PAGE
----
Odds & Ends: Amonkhet, Part 2

Posted in Making Magic on May 29, 2017

By Mark Rosewater

Working in R&D since '95, Mark became Magic head designer in '03. His hobbies: spending time with family, writing about Magic in all mediums, and creating short bios.

Last week, I started a mailbag column answering your questions about Amonkhet. You guys gave me so many good questions, I had to turn it into a two-parter. That said, let's get to the questions.

Two reasons. One, we decided that we wanted to treat Gods like we treat planeswalkers. There's a reason Ajani isn't creature type Cat and Karn is no longer card type artifact. Being planeswalkers transcends other states. We wanted Gods to work the same way. Two, in Egyptian mythology, the gods liked to take certain forms but that didn't mean they were that animal type.

We had a playtest where we tried using counters. It had a bunch of problems:

  1. It was confusing. The set has -1/-1 counters. When you see a creature with a counter on it, you perceive it as having a -1/-1 counter.
  2. It was wordy. It takes a lot of words to put and then later remove a counter from a creature.
  3. It was ambiguous. If -1/-1 counters are just used to kill things, there's not a lot of use for the counters. That means we want -1/-1 counters to often end up on creatures without killing them. If an exert creature gets a +1/+1 counter, we now have a hard time differentiating the counters. Well, what if the counters were -1/-1 counters? Now we can't use exert on any 1-toughness creatures.

In the end, we came up with the idea of the punch-out counter card as a tool to help people remember when they've exerted a creature.

The answer I've given when asked this question before is that we wanted a number high enough that it felt like you had to work for it but low enough that it got completed a good chunk of the time. Three was the number we started with back in design and it never changed throughout design or development.

That was, of course, before I read your question. Now my answer is it's the smallest number to make a pyramid.

I feel like we're in the middle of watching the movie Titanic and you're asking "Why no iceberg?" Amonkhet is the first part of the story. There's a second part. It's called Hour of Devastation. Hour. Of. Devastation! Perhaps the iceberg is coming.

I'm going to give you the honest answer that I'm sure you'll be unhappy to hear: It never occurred to us. We put Evolving Wilds or Terramorphic Expanse in most sets and we were just on autopilot. When I first read this question, my response was "Yeah, why didn't we?" So I asked Ethan and he was, "Yeah, why didn't we?" I promise if one day we return to Amonkhet, I'll keep it in mind.

The goal of this set was to try to create a sense of dissonance, of unease. We wanted you to feel like the Gatewatch feels—that there's something wrong with this world that you can't quite put your finger on. To capture this, we made the mechanics feel one way while having the creative elements go another. The names and art tell you that this is a glorious world where the inhabitants are content, but just play a little bit and you start getting the feeling that this world is a lot meaner than it seems to communicate on the surface.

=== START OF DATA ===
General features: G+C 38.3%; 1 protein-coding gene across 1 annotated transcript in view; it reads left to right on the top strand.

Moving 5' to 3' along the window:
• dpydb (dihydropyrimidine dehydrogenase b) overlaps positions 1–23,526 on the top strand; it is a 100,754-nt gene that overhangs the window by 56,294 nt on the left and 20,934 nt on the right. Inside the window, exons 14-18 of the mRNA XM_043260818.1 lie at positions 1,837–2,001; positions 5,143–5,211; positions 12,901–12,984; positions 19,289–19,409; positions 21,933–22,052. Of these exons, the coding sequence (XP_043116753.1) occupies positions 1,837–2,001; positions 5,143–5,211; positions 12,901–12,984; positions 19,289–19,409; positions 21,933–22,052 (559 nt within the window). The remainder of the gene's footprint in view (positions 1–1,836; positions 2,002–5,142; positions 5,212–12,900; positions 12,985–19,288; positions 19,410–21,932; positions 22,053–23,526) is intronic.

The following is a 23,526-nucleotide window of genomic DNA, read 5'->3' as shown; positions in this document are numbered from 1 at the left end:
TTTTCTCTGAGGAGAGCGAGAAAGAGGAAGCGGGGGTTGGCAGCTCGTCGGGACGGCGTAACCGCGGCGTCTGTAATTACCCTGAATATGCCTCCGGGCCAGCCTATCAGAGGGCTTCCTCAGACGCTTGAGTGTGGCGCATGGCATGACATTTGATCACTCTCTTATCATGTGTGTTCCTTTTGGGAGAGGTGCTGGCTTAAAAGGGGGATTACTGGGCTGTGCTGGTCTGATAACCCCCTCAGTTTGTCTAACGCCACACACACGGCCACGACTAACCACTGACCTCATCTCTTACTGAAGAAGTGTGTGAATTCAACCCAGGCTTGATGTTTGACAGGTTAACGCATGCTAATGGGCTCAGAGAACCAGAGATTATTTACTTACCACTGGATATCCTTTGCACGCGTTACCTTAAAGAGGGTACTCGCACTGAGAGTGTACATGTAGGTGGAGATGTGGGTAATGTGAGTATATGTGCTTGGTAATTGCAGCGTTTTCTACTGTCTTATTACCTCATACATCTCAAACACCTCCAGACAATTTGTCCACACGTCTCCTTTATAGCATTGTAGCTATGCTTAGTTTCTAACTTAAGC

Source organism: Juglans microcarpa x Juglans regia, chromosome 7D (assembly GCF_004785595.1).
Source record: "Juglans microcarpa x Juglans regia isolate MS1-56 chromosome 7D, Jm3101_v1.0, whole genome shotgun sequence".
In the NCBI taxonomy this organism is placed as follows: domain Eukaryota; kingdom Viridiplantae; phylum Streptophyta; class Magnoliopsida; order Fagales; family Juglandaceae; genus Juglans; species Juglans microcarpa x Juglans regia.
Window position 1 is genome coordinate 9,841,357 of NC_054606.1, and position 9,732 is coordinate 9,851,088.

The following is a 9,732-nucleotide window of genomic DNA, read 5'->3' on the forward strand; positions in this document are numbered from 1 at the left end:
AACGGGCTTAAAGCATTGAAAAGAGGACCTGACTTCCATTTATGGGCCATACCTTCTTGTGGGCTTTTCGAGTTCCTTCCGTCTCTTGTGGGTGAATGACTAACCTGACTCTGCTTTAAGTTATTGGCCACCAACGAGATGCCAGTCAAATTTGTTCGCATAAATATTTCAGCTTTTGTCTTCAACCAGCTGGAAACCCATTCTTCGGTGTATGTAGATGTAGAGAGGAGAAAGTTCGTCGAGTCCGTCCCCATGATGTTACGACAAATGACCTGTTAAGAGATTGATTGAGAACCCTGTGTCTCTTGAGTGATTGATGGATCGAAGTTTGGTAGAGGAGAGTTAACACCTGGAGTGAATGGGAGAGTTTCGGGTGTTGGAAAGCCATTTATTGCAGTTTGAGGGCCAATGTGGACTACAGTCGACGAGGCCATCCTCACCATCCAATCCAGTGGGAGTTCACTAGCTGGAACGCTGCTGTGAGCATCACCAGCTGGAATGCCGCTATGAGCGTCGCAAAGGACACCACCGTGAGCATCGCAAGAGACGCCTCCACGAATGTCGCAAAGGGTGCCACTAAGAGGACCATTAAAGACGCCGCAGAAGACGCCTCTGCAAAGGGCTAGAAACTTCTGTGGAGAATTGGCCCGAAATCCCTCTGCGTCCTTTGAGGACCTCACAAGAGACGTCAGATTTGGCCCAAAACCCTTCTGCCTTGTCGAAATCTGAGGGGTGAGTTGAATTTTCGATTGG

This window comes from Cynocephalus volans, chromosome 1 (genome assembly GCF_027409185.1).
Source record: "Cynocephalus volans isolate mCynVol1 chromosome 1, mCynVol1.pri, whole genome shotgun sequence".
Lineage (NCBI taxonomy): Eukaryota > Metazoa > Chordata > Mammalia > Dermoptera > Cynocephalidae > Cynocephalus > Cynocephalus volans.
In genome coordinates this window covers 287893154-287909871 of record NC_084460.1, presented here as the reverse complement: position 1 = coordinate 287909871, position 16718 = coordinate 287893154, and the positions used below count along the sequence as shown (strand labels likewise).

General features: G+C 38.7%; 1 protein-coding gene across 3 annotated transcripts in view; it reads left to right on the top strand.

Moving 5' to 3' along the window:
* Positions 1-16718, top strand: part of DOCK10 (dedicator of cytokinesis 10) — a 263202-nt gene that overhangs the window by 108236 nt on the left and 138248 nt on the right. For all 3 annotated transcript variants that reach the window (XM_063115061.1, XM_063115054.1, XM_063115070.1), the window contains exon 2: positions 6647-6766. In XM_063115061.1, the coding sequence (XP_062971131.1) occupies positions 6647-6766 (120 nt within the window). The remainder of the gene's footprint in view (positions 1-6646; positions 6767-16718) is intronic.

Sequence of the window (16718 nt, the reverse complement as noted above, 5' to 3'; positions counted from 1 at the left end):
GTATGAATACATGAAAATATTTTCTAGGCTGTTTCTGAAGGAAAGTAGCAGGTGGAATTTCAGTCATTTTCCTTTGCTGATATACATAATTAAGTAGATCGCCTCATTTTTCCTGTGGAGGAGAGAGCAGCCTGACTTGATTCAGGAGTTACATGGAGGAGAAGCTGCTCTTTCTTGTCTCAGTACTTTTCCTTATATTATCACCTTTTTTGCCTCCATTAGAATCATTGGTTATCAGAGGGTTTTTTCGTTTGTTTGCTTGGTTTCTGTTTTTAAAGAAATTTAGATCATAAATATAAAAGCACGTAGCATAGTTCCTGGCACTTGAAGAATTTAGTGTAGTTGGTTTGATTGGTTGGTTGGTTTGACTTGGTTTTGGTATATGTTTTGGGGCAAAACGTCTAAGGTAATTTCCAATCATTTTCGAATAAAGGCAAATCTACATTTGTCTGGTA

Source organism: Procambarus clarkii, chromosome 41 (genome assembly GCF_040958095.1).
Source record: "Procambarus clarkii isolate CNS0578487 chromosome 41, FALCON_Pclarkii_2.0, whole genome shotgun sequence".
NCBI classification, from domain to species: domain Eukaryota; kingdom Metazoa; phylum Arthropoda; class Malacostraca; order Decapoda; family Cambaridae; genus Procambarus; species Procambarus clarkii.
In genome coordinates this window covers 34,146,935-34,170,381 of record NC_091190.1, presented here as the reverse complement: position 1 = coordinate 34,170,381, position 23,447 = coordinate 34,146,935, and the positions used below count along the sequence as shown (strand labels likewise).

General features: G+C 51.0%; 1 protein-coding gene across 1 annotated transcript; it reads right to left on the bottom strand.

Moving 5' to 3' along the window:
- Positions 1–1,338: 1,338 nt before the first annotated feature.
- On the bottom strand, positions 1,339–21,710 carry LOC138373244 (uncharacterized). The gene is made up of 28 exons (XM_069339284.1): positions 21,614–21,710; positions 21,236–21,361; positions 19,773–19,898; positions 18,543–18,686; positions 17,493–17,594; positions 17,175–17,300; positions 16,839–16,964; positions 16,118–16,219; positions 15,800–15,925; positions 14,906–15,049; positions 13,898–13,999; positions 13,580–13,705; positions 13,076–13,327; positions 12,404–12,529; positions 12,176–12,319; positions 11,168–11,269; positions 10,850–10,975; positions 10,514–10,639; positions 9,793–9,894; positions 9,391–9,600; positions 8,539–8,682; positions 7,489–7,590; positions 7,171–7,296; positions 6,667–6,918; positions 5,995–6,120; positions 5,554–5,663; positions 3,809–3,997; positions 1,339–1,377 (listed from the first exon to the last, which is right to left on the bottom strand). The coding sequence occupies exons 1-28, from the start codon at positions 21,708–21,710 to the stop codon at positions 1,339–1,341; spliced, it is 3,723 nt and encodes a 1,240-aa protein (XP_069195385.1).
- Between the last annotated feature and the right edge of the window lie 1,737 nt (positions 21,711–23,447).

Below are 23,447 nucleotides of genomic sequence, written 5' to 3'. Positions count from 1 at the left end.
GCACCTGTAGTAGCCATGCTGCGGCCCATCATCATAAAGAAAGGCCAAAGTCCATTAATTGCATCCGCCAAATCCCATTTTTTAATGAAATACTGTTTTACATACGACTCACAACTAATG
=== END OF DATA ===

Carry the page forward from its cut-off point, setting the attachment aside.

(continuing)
First, some background. Naga, as a creature type, was not introduced in Amonkhet. They were first introduced in Khans of Tarkir back in 2014. Cyclopean Mummy first appeared in Legends in the summer of 1994 and it was printed with the creature type Mummy. It was later changed to Zombie in the Grand Creature Update back in 2007 and all mummies since then (there aren't a lot) have been creature type Zombie.

So why have we chosen to maintain Naga as a creature type rather than retreat to Snake while continuing to use Zombie for mummies rather than bringing back the Mummy creature type? The answer is a fuzzy one. We have to weigh the equity of the word versus the utility of the creature type. Is Naga getting to be Naga worth not having all those cards count as Snakes? Likewise is Mummy not getting to be Mummy worth the Zombie tribal-ness it has? And finally, why are these two handled differently?

The key to answering this questions is to look at the numbers.

Snakes—There are sixteen cards in Magic that make Snake creature tokens and seven cards that, in some way, care tribally about Snakes.

Zombies—There are 79 cards in Magic that make Zombie tokens (and about fifteen more that put creature cards onto the battlefield from the graveyard and turn them into Zombies) and 61 cards that care tribally (in a positive way; there are a bunch more where being a Zombie is punished) about Zombies. The only tribes that rival Zombie in number of tribal cards are Goblin and Elf.

Now we have to try to measure the resonance weight of Naga and Mummy. Naga is more derived from the Eastern Hemisphere and is a little less known by the Western Hemisphere, which makes up the majority of Magic players. Being more worldly in our fantasy representation is a goal, though. Mummy is clearly more resonant than Naga to most of our players.